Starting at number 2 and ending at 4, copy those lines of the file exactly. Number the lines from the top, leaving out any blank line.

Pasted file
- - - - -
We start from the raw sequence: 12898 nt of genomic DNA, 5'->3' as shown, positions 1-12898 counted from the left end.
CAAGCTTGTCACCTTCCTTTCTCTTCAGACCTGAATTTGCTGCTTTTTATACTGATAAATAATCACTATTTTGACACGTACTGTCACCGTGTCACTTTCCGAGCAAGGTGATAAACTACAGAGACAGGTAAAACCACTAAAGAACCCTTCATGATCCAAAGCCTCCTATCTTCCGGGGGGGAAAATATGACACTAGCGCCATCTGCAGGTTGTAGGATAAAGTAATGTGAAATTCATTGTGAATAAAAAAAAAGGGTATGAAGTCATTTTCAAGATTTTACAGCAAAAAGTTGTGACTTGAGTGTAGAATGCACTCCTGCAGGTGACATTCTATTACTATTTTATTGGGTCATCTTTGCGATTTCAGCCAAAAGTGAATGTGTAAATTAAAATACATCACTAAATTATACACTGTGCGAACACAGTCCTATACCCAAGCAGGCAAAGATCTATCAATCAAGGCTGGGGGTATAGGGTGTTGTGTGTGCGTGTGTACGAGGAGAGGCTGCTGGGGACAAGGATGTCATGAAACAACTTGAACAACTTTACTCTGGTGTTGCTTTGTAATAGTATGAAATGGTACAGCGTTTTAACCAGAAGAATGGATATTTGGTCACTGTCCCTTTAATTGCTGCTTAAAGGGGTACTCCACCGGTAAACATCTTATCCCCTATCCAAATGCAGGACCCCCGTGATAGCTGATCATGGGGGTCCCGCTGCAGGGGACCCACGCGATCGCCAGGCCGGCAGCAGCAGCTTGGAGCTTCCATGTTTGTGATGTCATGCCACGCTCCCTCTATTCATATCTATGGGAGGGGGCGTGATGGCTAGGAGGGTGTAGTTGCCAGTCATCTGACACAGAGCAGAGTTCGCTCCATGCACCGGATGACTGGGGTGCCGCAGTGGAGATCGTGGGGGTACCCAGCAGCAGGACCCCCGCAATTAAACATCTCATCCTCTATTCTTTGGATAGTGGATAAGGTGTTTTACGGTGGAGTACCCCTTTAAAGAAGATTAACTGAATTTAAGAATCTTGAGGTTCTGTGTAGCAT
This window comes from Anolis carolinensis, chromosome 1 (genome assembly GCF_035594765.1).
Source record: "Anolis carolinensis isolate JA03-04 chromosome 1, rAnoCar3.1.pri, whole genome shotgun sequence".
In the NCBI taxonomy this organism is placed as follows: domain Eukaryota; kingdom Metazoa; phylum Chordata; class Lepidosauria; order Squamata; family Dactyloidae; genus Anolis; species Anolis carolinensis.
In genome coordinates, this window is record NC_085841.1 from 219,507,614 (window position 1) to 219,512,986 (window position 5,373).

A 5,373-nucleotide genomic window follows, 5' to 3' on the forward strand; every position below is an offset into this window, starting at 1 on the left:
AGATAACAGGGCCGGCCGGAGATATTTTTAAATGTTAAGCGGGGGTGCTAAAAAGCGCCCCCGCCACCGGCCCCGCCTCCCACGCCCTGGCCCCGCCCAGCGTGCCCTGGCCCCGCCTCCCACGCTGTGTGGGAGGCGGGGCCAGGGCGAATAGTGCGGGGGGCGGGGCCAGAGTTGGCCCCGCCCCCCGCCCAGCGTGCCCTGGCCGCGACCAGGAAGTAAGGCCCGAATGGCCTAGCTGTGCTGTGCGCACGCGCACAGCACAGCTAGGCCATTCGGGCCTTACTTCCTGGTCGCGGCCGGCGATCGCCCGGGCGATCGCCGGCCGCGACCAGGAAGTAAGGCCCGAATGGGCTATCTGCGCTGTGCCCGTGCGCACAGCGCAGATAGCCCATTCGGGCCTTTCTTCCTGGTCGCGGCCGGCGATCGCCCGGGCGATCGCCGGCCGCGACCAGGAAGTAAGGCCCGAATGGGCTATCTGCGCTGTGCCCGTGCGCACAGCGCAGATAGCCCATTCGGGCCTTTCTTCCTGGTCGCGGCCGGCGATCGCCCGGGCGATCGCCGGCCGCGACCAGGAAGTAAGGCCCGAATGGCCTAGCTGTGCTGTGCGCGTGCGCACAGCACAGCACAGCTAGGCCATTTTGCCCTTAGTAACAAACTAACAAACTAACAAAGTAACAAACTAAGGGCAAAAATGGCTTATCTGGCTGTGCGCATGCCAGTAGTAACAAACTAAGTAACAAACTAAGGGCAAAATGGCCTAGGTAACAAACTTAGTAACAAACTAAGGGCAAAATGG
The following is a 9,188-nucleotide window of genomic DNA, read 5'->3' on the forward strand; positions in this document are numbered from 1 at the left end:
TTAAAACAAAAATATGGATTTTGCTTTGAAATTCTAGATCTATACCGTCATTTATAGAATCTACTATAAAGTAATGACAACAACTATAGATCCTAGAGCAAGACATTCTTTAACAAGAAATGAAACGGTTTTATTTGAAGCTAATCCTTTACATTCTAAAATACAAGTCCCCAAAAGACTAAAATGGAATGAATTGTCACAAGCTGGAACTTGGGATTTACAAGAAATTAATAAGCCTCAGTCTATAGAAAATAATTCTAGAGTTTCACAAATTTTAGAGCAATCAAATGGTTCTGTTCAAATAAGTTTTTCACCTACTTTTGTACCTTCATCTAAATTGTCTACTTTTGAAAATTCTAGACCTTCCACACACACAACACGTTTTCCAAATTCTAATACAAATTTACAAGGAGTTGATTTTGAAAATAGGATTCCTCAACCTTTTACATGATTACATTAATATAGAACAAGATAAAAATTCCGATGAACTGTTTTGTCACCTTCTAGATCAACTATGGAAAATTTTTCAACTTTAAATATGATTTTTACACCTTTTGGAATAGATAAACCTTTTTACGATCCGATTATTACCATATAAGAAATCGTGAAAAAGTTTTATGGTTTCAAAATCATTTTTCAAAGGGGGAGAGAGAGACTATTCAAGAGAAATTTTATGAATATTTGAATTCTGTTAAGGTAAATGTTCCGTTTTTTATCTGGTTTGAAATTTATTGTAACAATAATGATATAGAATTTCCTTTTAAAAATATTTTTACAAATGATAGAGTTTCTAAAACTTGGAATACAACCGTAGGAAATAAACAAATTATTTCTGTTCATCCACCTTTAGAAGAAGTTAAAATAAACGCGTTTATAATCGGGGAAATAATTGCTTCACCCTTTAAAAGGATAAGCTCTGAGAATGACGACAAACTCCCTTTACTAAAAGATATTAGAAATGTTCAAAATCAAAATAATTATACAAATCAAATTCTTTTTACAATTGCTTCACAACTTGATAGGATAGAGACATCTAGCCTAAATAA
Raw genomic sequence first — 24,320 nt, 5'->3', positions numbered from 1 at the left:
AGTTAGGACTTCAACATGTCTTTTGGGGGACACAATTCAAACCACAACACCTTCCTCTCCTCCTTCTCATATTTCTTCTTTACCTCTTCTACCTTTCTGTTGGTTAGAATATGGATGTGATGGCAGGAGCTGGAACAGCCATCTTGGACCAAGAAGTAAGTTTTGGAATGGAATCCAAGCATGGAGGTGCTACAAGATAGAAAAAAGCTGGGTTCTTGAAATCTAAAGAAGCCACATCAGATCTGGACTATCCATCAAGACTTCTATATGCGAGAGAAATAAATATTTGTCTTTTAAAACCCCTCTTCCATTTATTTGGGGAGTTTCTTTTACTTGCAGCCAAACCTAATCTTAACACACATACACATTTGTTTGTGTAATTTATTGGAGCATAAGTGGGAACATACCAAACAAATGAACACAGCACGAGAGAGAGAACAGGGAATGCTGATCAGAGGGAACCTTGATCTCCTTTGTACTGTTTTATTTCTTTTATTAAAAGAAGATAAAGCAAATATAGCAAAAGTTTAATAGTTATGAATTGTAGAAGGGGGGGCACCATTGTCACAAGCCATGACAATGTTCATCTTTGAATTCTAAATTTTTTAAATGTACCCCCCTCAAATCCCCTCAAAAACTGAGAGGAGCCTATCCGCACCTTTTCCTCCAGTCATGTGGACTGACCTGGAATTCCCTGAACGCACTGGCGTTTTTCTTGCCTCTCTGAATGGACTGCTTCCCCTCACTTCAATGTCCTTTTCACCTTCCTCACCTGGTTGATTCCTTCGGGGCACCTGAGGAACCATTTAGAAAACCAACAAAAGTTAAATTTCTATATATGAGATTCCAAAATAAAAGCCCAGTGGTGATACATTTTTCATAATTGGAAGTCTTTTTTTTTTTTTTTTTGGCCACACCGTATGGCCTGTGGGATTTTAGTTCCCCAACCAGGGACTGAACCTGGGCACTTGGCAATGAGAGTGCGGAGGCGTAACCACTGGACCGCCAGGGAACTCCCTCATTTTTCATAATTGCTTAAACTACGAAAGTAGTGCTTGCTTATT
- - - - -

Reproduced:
CAAGCTTGTCACCTTCCTTTCTCTTCAGACCTGAATTTGCTGCTTTTTATACTGATAAATAATCACTATTTTGACACGTACTGTCACCGTGTCACTTTCCGAGCAAGGTGATAAACTACAGAGACAGGTAAAACCACTAAAGAACCCTTCATGATCCAAAGCCTCCTATCTTCCGGGGGGGAAAATATGACACTAGCGCCATCTGCAGGTTGTAGGATAAAGTAATGTGAAATTCATTGTGAATAAAAAAAAAGGGTATGAAGTCATTTTCAAGATTTTACAGCAAAAAGTTGTGACTTGAGTGTAGAATGCACTCCTGCAGGTGACATTCTATTACTATTTTATTGGGTCATCTTTGCGATTTCAGCCAAAAGTGAATGTGTAAATTAAAATACATCACTAAATTATACACTGTGCGAACACAGTCCTATACCCAAGCAGGCAAAGATCTATCAATCAAGGCTGGGGGTATAGGGTGTTGTGTGTGCGTGTGTACGAGGAGAGGCTGCTGGGGACAAGGATGTCATGAAACAACTTGAACAACTTTACTCTGGTGTTGCTTTGTAATAGTATGAAATGGTACAGCGTTTTAACCAGAAGAATGGATATTTGGTCACTGTCCCTTTAATTGCTGCTTAAAGGGGTACTCCACCGGTAAACATCTTATCCCCTATCCAAATGCAGGACCCCCGTGATAGCTGATCATGGGGGTCCCGCTGCAGGGGACCCACGCGATCGCCAGGCCGGCAGCAGCAGCTTGGAGCTTCCATGTTTGTGATGTCATGCCACGCTCCCTCTATTCATATCTATGGGAGGGGGCGTGATGGCTAGGAGGGTGTAGTTGCCAGTCATCTGACACAGAGCAGAGTTCGCTCCATGCACCGGATGACTGGGGTGCCGCAGTGGAGATCGTGGGGGTACCCAGCAGCAGGACCCCCGCAATTAAACATCTCATCCTCTATTCTTTGGATAGTGGATAAGGTGTTTTACGGTGGAGTACCCCTTTAAAGAAGATTAACTGAATTTAAGAATCTTGAGGTTCTGTGTAGCAT
This window comes from Anolis carolinensis, chromosome 1 (genome assembly GCF_035594765.1).
Source record: "Anolis carolinensis isolate JA03-04 chromosome 1, rAnoCar3.1.pri, whole genome shotgun sequence".